How to deal with failures?
It is not difficult to identify some of the ways in which Clement dealt with the various failures in his life and which we too can deal with our own limitations and failure.
Among the spiritual maxims of Clement, lovingly, gathered by one of his circle, Joseph (later Cardinal) Rauscher, we read:
“When we are conscious of having failed and done wrong, we must humble ourselves before God, implore his pardon and then go quietly on our way; our defects should make us humble, but never fainthearted.” (Maxim 8)
This spiritual maxim brings to my mind the advice of St Alphonsus himself in The True Spouse: “Getting angry with ourselves [when we fail] is not humility; it is rather a subtle form of pride which makes us forget the weak people we really are. Getting angry with ourselves after a fault is a far greater defect than the fault itself, for it can lead to a whole chain of other faults”. Clement’s advice “to go quietly on our way”, coming as it does from a man of unusual energy and determination, is a profound insight into how to deal with our own failures and sins.
Another feature of Clement’s struggle with failures and setbacks comes from the contemplative dimension of his life. Those early years as a hermit surely influenced him for the rest of his life. In exploring his possible vocation, Clement wisely opened himself to the call of the solitary life, to the riches of contemplative prayer and to the longing for God alone. He may have left the physical hermitages where he learned to pray, but he kept a spiritual hermitage in his heart right to the end of his life. When trials and failures pursued him he was able to retire to that hermitage of the heart and find again the God of all consolation -and the consolation of God.
Without a contemplative dimension to our lives, how could be face our own weaknesses or how could be face the difficulties and failures of life?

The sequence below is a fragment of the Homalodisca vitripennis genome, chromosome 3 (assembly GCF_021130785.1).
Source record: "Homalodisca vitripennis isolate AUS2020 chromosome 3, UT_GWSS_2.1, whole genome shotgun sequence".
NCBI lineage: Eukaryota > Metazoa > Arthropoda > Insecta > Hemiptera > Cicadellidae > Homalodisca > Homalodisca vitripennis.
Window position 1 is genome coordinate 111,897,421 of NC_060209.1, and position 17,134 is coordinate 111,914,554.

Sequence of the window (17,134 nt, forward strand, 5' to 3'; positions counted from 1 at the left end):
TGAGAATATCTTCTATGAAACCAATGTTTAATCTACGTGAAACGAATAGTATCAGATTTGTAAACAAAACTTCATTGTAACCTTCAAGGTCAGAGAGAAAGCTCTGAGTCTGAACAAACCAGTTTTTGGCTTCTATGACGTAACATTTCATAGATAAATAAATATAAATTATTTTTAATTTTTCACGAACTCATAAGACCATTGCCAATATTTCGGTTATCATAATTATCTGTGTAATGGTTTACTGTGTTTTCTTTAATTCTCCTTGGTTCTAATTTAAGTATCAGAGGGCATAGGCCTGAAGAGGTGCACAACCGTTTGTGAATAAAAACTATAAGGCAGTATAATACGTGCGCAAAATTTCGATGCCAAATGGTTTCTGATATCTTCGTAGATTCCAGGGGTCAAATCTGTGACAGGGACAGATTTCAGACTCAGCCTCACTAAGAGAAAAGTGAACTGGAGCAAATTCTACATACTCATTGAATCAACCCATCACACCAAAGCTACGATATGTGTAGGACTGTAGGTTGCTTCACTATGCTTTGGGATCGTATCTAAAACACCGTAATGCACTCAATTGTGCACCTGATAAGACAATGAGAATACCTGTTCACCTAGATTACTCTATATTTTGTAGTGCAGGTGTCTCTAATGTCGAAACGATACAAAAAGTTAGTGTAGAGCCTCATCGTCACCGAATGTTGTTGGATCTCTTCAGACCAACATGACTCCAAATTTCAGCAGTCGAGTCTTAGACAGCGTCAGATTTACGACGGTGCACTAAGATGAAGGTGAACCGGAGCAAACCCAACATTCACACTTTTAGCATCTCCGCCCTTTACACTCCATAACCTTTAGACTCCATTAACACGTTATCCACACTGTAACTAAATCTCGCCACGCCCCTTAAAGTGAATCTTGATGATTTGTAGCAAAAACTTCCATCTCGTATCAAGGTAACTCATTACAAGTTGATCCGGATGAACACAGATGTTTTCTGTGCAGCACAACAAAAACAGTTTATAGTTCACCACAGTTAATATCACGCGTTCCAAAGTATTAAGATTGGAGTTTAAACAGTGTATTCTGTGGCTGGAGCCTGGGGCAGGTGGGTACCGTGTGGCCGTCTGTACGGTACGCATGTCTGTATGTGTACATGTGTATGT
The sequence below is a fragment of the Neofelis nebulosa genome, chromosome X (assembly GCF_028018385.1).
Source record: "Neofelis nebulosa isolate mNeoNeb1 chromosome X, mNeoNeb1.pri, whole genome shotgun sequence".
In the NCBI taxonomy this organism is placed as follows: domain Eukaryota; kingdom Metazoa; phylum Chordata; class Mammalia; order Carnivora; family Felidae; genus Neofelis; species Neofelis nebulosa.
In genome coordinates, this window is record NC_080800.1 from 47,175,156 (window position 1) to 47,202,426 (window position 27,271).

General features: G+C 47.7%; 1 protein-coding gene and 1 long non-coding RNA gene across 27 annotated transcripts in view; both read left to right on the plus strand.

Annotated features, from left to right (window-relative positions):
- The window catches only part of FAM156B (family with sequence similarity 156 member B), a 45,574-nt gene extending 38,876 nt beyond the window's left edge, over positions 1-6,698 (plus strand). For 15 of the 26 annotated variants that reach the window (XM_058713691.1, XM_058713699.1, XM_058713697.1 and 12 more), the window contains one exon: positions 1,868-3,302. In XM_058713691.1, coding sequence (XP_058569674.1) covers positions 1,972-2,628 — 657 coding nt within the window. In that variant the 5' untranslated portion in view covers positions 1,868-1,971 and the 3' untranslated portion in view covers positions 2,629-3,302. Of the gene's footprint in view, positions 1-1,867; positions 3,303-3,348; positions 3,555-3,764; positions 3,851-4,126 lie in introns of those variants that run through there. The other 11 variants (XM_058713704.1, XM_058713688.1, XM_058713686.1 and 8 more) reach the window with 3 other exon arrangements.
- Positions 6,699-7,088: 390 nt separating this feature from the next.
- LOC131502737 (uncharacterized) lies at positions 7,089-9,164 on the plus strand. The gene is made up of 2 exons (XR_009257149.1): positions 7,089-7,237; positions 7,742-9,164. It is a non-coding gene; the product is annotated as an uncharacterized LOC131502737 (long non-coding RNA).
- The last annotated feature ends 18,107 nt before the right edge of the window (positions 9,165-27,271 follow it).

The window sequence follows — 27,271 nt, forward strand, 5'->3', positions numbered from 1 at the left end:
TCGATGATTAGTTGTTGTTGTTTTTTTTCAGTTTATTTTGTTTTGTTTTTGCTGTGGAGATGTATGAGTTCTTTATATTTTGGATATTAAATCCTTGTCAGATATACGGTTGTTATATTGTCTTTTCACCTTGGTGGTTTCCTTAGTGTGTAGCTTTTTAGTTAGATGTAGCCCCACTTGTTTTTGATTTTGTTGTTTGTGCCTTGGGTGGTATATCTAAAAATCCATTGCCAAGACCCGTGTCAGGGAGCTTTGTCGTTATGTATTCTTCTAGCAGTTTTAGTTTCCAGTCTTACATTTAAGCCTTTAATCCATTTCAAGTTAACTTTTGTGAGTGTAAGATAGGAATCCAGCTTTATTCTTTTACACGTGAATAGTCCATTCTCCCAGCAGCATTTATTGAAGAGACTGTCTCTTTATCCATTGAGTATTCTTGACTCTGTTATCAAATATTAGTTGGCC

Questions for reflection
- How do we manage the weakness and mistakes of the Congregation or of our own Community?
- How do we cope with our own personal failings?
- Are we able to take our own advice?
- St Teresa of Kolkata reminded us that we are not called to success but to fidelity. Are we hostage to the tyranny of success?
Father of mercy, in the life of St. Clement you have revealed to us
the original freshness of the Gospel.
Pour out your Spirit so that we can serve with creative fidelity
the mission of the Church and the Congregation.
When doubting, make us strong in faith;
if we feel threatened, keep us rejoicing in hope;
when faced by the uncertainty of the unknown, inflame us with the fire of your love,
and rekindle in us the missionary dynamism
so that your Church may rejoice with the joyful announcement of
the fulness of the Redemption of your Son Jesus Christ.
May we live a life rooted in prayer undertaking what is demanding,
as did St. Clement, until we can attain the glory of the promised crown.
We ask this through Jesus Christ your Son … Amen
ONE BODY is a monthly prayer text proposed by the Center for Redemptorist Spirituality.
This text was written by Sean Wales, CSsR.
Prayer by: Cristian Bueno, C.Ss.R
For more information: Piotr Chyla CSsR (Director of the Center for Spirituality – email@example.com)